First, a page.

Henry Alford, Chapters on the Poets of Ancient Greece:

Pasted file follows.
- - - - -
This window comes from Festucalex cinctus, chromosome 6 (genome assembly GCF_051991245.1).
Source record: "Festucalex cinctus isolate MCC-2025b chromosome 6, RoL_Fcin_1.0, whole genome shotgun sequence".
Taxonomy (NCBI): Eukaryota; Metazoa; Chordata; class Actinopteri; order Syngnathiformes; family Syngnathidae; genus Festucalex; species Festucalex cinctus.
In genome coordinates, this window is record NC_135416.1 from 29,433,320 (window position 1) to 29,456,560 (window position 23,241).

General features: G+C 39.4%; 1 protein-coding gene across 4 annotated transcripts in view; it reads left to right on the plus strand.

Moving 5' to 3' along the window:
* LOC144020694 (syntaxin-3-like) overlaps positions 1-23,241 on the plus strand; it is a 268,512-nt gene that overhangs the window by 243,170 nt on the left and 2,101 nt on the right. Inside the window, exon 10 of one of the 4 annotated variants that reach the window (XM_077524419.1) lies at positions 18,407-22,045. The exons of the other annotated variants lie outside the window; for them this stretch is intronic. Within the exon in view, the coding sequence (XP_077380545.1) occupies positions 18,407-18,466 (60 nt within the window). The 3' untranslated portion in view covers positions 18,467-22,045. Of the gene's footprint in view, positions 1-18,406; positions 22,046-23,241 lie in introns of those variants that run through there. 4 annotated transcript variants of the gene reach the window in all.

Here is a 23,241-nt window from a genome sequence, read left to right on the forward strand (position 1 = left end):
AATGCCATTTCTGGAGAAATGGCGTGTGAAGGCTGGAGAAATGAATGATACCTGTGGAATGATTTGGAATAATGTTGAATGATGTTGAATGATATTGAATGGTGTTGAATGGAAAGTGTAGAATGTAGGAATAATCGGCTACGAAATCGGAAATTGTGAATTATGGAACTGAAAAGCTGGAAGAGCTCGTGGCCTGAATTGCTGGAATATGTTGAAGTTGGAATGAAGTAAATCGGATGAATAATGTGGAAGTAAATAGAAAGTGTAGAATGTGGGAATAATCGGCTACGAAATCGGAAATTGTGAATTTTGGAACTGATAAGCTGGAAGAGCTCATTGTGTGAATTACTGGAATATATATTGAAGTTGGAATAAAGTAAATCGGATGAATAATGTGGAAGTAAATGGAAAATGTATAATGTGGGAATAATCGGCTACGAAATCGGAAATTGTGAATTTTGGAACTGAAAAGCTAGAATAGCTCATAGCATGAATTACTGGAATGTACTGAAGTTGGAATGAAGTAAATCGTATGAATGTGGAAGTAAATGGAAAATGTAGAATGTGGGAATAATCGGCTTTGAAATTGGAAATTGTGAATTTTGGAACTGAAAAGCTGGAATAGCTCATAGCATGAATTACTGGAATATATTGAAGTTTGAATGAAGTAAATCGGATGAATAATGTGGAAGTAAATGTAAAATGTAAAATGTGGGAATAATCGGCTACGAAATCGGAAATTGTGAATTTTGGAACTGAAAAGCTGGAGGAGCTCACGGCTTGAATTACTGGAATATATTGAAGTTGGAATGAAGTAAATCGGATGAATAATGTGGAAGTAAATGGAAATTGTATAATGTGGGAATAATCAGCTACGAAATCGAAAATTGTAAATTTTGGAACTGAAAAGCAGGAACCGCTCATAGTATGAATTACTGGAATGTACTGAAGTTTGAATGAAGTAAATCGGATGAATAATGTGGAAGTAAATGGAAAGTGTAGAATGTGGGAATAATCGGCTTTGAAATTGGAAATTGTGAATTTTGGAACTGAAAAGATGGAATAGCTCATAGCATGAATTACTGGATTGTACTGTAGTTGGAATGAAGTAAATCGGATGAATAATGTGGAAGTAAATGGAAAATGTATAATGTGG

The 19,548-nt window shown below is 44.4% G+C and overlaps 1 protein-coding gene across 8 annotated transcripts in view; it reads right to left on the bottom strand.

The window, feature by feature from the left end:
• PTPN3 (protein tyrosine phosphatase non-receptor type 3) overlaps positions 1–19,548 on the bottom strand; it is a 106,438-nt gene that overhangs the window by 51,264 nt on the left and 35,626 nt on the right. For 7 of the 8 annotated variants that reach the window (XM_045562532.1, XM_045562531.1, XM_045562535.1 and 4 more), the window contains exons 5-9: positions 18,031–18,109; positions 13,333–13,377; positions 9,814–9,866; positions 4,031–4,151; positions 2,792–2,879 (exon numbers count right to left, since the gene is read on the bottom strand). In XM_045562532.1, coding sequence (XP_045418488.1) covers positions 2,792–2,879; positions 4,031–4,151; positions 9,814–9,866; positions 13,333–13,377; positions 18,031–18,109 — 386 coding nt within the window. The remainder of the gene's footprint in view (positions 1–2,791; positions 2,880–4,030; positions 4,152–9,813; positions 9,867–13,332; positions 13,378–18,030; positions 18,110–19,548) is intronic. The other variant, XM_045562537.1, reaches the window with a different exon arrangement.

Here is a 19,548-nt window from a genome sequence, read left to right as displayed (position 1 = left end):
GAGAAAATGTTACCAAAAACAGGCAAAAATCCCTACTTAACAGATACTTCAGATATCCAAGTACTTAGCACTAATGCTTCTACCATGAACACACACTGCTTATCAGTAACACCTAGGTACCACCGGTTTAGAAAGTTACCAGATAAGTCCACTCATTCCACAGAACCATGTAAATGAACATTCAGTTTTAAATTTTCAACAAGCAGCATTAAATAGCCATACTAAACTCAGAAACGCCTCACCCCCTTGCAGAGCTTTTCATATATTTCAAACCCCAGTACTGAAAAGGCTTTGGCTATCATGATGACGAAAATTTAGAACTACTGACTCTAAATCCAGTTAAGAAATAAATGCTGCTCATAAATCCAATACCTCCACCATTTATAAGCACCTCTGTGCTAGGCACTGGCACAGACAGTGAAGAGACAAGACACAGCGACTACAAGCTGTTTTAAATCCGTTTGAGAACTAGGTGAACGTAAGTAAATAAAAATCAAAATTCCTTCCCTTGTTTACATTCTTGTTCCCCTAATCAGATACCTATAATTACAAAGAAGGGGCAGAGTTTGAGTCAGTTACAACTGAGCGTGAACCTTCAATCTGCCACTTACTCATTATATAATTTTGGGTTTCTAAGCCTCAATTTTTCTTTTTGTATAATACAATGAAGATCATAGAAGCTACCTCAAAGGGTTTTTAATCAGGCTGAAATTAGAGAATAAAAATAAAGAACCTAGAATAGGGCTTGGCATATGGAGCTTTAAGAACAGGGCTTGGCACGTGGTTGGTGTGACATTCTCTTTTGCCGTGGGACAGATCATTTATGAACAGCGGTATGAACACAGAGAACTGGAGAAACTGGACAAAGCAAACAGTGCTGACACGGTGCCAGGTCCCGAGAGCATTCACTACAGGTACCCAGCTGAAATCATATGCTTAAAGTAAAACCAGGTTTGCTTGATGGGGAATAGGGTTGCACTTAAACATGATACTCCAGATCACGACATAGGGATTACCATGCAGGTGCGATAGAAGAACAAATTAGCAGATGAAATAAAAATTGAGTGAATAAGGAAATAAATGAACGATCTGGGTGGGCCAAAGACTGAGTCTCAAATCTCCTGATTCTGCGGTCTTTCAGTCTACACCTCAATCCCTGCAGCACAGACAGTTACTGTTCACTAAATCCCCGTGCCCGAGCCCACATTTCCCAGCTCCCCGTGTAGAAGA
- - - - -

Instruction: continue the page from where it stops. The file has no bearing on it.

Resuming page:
Meanwhile we would beg our readers whom these our essays may have interested, not to imagine that we are about to treat every poem which we shall notice, at as much length as we have done these two. These are the greatest extant monuments of human genius. Even the course of the ordinary narrative in them is full of points of beauty, which no popular poetical critic could allow himself to pass over. So that necessarily our chapters on the Iliad and Odyssey are little more than arguments, or tables of contents, with occasional translations interspersed. “Where the design is unapparent, and the work fragmentary, much of the taste of a commentator is superseded; and where the hoar of extreme antiquity has hallowed the edifice, criticism is awed into silence. Let us come into the company of the herd of poets, and, great and glorious spirits though they be, we shall breathe more freely, and judge less sparingly; but — there again, as sure as we look up, that grand old bust, blind and fillet-bound, is looking on us as we are writing; it is the concentration of human majesty, the type of the age of heroes; surely it has descended, with the poems, to bless our libraries with its venerable presence; and, be the critic’s doubts what they may, that brow meditated, that mouth uttered, these ancient songs. Reader, examine as thou wilt — judge as thou canst — convince as thou mayest, — but in thy ‘heart of hearts’ never call in question the identity or truth of THE IDEAL HOMER!